A house burglar was caught after a webcam on the owner's computer recorded images of him carrying out the raid.
Park kindly provided a clear image of his face during the burglary
Stills of serial raider Benjamin Park, 19, of Cambridge, were sent to an email address so even when he stole the computer, the images could be found.
Police said it was a "brilliant idea" of software engineer Duncan Grisby, who set it after a previous burglary.
Park was given an 11-month jail term by magistrates in Cambridge on Tuesday after admitting burglary.
"I was burgled three years ago and was annoyed at the time because I had thought about setting this system up then, but hadn't got around to it," said Mr Grisby.
"I was relieved it did what I'd intended it to when I was burgled again. It was nice to catch him in the act - but it didn't stop him from stealing my things.
So how does it work?
"The burglary was a real violation of my private space but at least he got caught.
"I just wish he'd got a longer sentence."
Mr Grisby said the system was easy to set up. "There are lot of products for Windows that you can use to do this - though I used some free software and wrote some extra software myself."
Police described Mr Grisby's idea as "absolutely brilliant".
"The webcam was set up in his computer and began filming once it registered motion. It captured every movement Park made," said Det Sgt Alan page, head of Cambridgeshire Police Burglary Squad.
"At one point he stared into the computer as if it might be making a noise or something to make him suspicious.
"He then stole the computer but it didn't matter because Mr Grisby had set it up so that as it was recording it was sending the images to an email address.
"When the break-in was discovered Mr Grisby simply gave us the email address and we were able to watch several minutes of footage and say, `That's Ben Park'.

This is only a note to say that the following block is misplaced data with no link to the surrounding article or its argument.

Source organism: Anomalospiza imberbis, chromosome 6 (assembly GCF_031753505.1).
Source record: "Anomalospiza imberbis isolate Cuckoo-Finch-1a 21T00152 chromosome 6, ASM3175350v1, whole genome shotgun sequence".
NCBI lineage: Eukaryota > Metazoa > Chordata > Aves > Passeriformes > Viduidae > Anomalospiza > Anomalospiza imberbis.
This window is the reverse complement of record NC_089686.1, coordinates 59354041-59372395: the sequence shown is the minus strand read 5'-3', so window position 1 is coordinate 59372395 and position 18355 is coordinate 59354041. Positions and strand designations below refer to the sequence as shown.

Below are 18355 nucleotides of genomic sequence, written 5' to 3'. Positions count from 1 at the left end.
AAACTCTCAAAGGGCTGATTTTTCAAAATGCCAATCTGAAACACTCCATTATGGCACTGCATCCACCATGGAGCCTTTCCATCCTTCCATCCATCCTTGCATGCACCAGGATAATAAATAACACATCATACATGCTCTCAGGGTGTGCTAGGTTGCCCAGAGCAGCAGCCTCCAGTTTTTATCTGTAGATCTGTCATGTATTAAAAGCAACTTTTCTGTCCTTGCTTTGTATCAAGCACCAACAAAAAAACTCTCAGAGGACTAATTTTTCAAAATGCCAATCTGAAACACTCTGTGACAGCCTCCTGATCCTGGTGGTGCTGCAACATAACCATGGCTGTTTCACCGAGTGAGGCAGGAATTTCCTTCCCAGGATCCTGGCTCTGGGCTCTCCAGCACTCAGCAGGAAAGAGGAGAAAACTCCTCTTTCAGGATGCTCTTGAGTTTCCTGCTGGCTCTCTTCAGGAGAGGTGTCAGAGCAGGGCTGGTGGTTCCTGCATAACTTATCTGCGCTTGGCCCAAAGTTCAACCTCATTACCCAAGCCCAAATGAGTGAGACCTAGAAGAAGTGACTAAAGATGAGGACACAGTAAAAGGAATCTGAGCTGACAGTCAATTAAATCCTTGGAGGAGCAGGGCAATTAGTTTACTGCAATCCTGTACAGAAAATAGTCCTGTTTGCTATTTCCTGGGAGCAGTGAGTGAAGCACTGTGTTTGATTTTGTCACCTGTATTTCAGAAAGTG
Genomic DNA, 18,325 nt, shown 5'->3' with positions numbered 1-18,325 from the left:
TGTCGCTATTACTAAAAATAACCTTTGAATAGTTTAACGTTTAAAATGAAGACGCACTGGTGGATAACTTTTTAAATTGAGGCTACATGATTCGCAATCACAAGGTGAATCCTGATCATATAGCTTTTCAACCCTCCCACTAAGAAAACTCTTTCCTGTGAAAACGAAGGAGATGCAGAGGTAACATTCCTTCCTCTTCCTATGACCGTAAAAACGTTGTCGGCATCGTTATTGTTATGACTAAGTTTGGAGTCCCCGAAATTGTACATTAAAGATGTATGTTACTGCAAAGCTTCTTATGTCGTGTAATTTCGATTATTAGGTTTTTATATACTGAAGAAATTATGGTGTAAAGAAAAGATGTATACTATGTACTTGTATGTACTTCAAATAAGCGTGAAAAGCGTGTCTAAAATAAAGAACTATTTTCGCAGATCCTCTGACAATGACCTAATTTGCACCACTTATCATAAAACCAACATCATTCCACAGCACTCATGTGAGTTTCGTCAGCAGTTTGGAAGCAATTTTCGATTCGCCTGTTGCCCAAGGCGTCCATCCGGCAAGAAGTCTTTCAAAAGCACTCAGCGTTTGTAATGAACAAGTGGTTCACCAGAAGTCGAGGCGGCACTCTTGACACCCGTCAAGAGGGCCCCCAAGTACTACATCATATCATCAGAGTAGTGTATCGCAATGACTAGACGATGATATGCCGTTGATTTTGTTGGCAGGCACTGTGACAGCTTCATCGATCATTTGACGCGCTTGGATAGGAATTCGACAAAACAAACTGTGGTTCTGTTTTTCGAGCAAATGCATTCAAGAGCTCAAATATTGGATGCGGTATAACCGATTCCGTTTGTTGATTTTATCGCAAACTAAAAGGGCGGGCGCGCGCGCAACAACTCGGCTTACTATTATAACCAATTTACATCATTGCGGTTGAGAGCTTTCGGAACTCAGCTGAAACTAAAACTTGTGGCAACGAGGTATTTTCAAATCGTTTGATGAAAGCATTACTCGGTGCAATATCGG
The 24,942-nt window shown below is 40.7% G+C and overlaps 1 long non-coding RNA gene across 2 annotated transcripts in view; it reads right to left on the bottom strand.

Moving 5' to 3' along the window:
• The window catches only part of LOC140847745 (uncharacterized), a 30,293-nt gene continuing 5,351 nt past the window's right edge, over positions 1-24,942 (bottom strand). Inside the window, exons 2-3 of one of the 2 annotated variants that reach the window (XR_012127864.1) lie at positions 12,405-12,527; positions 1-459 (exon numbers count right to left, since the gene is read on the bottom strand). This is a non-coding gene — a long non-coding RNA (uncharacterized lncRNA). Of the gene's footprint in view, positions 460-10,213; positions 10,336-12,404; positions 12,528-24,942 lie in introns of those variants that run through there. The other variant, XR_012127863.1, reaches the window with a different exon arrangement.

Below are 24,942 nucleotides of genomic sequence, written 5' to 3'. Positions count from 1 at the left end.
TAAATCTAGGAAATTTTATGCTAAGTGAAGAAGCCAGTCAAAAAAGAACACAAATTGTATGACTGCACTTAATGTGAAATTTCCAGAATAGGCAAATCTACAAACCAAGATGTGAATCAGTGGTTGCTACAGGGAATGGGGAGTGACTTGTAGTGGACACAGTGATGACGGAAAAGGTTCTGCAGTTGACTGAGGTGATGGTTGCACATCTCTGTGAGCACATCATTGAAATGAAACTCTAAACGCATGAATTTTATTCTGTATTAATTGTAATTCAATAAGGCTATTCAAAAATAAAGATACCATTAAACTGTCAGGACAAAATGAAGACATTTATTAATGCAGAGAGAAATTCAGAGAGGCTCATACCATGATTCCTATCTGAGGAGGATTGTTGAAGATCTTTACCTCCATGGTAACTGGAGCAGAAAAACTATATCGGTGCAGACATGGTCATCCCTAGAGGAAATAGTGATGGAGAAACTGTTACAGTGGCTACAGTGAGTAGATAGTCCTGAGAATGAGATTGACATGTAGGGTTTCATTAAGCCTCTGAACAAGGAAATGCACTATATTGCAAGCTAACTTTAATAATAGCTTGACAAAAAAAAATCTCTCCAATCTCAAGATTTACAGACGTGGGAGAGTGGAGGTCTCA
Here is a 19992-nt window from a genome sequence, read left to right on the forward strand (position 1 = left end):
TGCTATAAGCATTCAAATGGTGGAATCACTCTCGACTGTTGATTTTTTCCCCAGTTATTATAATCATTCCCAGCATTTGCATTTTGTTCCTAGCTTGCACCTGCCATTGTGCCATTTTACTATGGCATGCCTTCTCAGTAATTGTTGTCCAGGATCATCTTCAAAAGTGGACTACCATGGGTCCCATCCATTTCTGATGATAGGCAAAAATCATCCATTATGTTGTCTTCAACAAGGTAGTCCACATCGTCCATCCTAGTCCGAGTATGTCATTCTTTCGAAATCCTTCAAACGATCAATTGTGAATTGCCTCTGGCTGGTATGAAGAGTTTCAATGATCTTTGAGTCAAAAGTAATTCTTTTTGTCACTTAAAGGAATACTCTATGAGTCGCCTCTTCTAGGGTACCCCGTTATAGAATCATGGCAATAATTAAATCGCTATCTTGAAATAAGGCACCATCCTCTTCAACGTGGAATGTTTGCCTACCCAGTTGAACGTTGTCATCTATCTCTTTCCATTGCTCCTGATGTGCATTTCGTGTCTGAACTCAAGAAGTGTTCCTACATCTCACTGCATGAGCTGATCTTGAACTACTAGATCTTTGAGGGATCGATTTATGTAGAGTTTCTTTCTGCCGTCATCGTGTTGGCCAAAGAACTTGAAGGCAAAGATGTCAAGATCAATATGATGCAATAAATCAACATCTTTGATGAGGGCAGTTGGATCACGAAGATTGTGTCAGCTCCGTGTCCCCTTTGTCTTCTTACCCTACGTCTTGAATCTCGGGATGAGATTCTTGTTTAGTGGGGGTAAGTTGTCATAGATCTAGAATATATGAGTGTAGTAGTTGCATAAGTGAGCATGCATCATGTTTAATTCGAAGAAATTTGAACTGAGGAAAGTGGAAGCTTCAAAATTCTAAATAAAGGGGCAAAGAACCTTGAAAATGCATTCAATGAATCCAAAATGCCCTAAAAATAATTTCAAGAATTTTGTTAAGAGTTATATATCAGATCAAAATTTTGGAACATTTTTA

"Mr Grisby is an extremely bright man. He'd set this up because he'd been burgled some years ago and the quality was superb.
'Better than alarm'
"It was better than a burglar alarm and when Park initially denied breaking in to the property we were simply able to show him the footage."
Magistrates heard Park, who has more than 13 previous convictions for theft, had stolen computer equipment and other property with a value of nearly £4,000 from Mr Grisby's study.
He committed the offence in February while on bail after being charged with an attempted burglary in Ely, Cambridgeshire, in August.
"The webcam made our job really easy," added DS Page. "It was a pleasure to show him the pictures and see his expression when we interviewed him."
So how did Duncan Grisby catch the burglar in the act?
There are many commercial software packages available to capture images from a web cam and send them to an e-mail address or over the internet to a web page.
But Mr Grisby took a more Do-It-Yourself route which requires some technical knowledge.
He used a cheap video camera which is plugged into a video card inside his PC to capture the images.
Software running on the PC - which must be left switched on and have an "always-on" internet connection - detects motion and activiates a separate program written by Mr Grisby.
That program instructs the computer to grab photos from the video camera - up to five stills per second - and then send them to an e-mail address or over the internet to a webpage where they are stored for viewing.